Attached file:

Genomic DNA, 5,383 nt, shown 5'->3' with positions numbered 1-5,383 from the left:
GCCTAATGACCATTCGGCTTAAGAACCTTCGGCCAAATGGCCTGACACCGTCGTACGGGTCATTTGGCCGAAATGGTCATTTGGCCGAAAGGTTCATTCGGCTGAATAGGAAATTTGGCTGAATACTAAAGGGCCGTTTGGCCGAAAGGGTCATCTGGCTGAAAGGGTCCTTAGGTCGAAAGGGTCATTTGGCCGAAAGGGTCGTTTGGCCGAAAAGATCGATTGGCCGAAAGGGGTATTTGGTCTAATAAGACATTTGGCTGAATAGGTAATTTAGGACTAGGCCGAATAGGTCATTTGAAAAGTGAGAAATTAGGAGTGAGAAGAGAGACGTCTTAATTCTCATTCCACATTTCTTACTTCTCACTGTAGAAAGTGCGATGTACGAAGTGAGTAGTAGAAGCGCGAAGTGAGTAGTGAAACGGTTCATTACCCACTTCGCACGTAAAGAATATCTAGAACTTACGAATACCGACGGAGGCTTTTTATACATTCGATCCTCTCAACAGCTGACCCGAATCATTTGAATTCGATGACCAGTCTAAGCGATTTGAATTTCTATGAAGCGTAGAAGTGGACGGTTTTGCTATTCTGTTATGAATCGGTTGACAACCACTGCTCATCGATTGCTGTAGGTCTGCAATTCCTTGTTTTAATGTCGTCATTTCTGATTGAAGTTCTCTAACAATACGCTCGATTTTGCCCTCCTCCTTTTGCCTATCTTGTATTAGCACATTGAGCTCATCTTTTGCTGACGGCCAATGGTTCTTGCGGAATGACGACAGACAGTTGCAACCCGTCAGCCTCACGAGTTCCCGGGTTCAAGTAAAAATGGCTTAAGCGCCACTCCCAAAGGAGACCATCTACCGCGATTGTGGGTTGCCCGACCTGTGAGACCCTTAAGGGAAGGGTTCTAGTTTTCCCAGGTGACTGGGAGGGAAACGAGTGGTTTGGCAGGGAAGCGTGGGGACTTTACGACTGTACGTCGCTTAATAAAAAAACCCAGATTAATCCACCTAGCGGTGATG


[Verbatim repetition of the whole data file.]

Genomic DNA, 5,383 nt, shown 5'->3' with positions numbered 1-5,383 from the left:
GCCTAATGACCATTCGGCTTAAGAACCTTCGGCCAAATGGCCTGACACCGTCGTACGGGTCATTTGGCCGAAATGGTCATTTGGCCGAAAGGTTCATTCGGCTGAATAGGAAATTTGGCTGAATACTAAAGGGCCGTTTGGCCGAAAGGGTCATCTGGCTGAAAGGGTCCTTAGGTCGAAAGGGTCATTTGGCCGAAAGGGTCGTTTGGCCGAAAAGATCGATTGGCCGAAAGGGGTATTTGGTCTAATAAGACATTTGGCTGAATAGGTAATTTAGGACTAGGCCGAATAGGTCATTTGAAAAGTGAGAAATTAGGAGTGAGAAGAGAGACGTCTTAATTCTCATTCCACATTTCTTACTTCTCACTGTAGAAAGTGCGATGTACGAAGTGAGTAGTAGAAGCGCGAAGTGAGTAGTGAAACGGTTCATTACCCACTTCGCACGTAAAGAATATCTAGAACTTACGAATACCGACGGAGGCTTTTTATACATTCGATCCTCTCAACAGCTGACCCGAATCATTTGAATTCGATGACCAGTCTAAGCGATTTGAATTTCTATGAAGCGTAGAAGTGGACGGTTTTGCTATTCTGTTATGAATCGGTTGACAACCACTGCTCATCGATTGCTGTAGGTCTGCAATTCCTTGTTTTAATGTCGTCATTTCTGATTGAAGTTCTCTAACAATACGCTCGATTTTGCCCTCCTCCTTTTGCCTATCTTGTATTAGCACATTGAGCTCATCTTTTGCTGACGGCCAATGGTTCTTGCGGAATGACGACAGACAGTTGCAACCCGTCAGCCTCACGAGTTCCCGGGTTCAAGTAAAAATGGCTTAAGCGCCACTCCCAAAGGAGACCATCTACCGCGATTGTGGGTTGCCCGACCTGTGAGACCCTTAAGGGAAGGGTTCTAGTTTTCCCAGGTGACTGGGAGGGAAACGAGTGGTTTGGCAGGGAAGCGTGGGGACTTTACGACTGTACGTCGCTTAATAAAAAAACCCAGATTAATCCACCTAGCGGTGATG